Hank’s Recommendations 12/11/12

BEASTS OF THE SOUTHERN WILD — This deceptively simple film, seen through a young girl’s eyes, about the taming of the “beasts of the southern wild”—storms and flood, environmental pollution, the daily struggle of a marginal existence—takes place in a Louisiana bayou. Its uncanny acting (by non-actor locals) and imaginatively vivid camerawork conveys the strengths of parental teaching in the midst of adversity and the yearning for community in a failing world: dramatic illustrations it doesn’t hurt to be reminded of in our own current time. Mrs. Video dubbed it the “film of the year.” It also reminds me of another great film, in part seen through a child’s eyes, about how the world works in harmony toward it’s own good end until interfered with by evil (in this case the widow-slaying preacher played by Robert Mitchum) in the Charles Laughton/James Agee film, NIGHT OF THE HUNTER, which, now that I think of it, is a great film to share with the family on these holidays. Both poetically lyrical films offer suspense and enlightenment in equal measures.

QUEEN OF VERSAILLES — This outrageous and inadvertently funny documentary filmed before and after the crash of 2008 offers another fable for our current times: the attainment and loss of the American Dream. Tiffany, a meat-and-potatoes middleclass former Ms. Florida, becomes ersatz royalty when she marries a time-share resort magnate who’s thirty-one years her senior. Waxing rhapsodically about their eight children and the largest house in America they’re having built, Tiffany continues to shop even after the market drops. Blithely and mostly unblinkingly she faces the monetary and family dysfunction around her as the dark underside of their privileged lives becomes as exposed as the rafters in their unfinished mansion. Fittingly taking place in Las Vegas, this is the kind of film that makes you laugh and shake your head in wonderment about how, indeed, the other half lives.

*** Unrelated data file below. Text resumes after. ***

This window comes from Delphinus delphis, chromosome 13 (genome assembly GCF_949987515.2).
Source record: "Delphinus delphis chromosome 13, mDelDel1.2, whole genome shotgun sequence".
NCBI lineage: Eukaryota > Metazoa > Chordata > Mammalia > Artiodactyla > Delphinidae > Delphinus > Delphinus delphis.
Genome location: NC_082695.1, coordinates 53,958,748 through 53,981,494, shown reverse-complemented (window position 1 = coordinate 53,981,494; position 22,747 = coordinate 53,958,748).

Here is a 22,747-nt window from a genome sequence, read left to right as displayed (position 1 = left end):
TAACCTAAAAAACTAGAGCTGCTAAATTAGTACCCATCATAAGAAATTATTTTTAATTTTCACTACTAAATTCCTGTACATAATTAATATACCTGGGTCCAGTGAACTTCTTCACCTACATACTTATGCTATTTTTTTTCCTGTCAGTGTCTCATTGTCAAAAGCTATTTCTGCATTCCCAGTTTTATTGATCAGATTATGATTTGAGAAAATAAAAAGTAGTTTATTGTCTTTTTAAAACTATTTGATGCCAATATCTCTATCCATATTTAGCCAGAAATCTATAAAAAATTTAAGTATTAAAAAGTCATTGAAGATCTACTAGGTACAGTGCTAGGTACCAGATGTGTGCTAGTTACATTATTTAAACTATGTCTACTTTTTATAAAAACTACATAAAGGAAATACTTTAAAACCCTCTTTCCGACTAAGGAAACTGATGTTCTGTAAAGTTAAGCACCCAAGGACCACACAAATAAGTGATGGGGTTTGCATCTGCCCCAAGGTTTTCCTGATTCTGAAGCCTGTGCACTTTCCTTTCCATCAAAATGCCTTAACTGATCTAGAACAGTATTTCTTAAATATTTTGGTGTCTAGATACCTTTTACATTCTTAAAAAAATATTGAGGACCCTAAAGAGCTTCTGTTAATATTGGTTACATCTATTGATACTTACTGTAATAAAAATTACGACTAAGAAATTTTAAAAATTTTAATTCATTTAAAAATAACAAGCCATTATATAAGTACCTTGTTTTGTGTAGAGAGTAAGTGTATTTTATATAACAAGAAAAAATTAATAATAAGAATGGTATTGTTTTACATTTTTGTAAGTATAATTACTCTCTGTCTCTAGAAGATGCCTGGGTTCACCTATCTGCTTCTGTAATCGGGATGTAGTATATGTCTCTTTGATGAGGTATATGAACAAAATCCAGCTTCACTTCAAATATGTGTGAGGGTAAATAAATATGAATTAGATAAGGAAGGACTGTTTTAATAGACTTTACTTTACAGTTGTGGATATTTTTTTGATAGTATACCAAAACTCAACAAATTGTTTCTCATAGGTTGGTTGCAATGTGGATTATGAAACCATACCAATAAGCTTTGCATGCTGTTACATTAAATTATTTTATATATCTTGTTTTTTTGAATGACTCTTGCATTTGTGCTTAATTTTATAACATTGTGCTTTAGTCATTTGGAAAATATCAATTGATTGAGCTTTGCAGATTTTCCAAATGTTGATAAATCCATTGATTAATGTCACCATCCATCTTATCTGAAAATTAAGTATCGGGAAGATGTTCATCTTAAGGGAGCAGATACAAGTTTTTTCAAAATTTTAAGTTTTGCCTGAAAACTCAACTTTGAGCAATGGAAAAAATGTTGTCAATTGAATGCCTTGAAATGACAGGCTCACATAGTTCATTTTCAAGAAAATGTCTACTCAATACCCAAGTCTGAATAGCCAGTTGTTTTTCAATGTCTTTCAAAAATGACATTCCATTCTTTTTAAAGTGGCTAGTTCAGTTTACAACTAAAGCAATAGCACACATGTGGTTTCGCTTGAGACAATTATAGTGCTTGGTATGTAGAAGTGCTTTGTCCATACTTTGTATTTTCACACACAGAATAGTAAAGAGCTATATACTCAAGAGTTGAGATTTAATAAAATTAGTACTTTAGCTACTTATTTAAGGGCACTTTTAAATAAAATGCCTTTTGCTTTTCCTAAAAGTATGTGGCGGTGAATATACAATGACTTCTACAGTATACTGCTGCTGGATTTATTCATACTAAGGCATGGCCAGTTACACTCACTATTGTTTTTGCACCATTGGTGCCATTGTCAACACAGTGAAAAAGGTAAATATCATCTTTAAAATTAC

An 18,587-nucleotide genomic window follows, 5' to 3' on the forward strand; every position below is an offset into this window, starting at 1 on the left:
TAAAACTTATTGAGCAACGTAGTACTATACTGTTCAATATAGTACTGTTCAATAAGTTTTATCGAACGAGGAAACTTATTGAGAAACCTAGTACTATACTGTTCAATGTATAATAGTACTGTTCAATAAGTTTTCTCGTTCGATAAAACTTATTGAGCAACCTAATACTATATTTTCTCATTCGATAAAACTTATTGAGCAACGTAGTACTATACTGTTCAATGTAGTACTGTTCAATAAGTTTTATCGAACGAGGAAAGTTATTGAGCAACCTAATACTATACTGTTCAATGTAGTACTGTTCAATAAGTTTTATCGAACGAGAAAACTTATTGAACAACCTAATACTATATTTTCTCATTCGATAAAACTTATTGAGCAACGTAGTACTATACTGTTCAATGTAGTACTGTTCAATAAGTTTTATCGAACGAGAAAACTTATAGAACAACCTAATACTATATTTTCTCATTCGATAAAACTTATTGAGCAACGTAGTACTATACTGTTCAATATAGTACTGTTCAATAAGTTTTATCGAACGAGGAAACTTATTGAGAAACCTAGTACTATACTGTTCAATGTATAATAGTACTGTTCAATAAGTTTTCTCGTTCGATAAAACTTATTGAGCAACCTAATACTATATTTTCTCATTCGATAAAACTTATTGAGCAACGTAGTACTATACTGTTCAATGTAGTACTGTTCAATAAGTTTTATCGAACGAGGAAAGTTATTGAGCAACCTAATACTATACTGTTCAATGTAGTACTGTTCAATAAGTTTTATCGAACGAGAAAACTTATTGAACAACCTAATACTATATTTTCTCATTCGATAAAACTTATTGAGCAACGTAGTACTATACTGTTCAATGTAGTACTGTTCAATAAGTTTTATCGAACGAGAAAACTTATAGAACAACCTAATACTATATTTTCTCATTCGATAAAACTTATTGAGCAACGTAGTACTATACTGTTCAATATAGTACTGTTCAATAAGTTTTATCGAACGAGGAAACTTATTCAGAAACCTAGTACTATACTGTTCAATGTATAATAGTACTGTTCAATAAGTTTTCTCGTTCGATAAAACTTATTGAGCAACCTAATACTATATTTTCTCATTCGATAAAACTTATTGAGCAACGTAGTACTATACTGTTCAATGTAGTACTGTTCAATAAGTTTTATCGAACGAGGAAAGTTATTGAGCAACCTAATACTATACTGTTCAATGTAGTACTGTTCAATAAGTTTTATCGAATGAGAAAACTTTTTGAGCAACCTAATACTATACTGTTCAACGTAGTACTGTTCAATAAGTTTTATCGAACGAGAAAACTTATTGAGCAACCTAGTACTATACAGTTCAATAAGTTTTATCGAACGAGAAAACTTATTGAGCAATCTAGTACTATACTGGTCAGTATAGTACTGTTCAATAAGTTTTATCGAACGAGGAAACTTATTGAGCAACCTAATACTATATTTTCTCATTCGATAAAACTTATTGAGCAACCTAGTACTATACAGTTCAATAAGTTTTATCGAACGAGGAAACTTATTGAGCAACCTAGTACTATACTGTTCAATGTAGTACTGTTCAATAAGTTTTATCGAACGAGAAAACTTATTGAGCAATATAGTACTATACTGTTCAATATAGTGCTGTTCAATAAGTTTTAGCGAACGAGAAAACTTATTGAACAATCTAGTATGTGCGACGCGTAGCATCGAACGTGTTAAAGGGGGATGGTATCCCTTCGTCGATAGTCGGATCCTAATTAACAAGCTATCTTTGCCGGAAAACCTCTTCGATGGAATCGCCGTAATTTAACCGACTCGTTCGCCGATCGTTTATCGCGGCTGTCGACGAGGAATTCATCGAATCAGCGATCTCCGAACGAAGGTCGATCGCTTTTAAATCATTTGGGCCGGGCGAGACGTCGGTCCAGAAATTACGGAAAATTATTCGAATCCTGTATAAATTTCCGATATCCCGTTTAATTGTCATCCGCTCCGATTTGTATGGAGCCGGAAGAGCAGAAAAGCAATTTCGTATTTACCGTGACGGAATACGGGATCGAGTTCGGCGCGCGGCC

THE BOURNE LEGACY — In order to avoid scandalous exposure, a clandestine intelligence program needs to be erased, along with all its agents, one of whom, Aaron Cross, must use his genetically engineered skills to survive. In fact, this “Bourne”-again film actually has nothing to do with Jason Bourne (although we do get a fleeting glimpse of Matt Damon’s photograph), though it does offer similar state-of-the-art flight/pursuit action. Rachel Weisz (DREAM HOUSE, PAGE EIGHT, THE WHISTLEBLOWER, THE LOVELY BONES, AGORA) as an unknowing scientist on the project who becomes Aaron’s ally plays her familiarly imperiled role, the intelligent actor Edward Norton seems oddly miscast as the head of Intelligence while the rest of an otherwise amazing cast (Scott Glenn, Stacy Keach, Donna Murphy, Joan Allen, Albert Finney) seems figuratively if not literally wasted. But otherwise the movie offers an intriguing and suspenseful first half with some beautiful Alaskan footage, a fantastic motorcycle chase at the end and a good performance by THE HURT LOCKER’s Jeremy Renner. It’s true they don’t know how to end this film, but then this is a franchise that will probably have no end. It’s a movie that will fill the bill if you’re in the mood.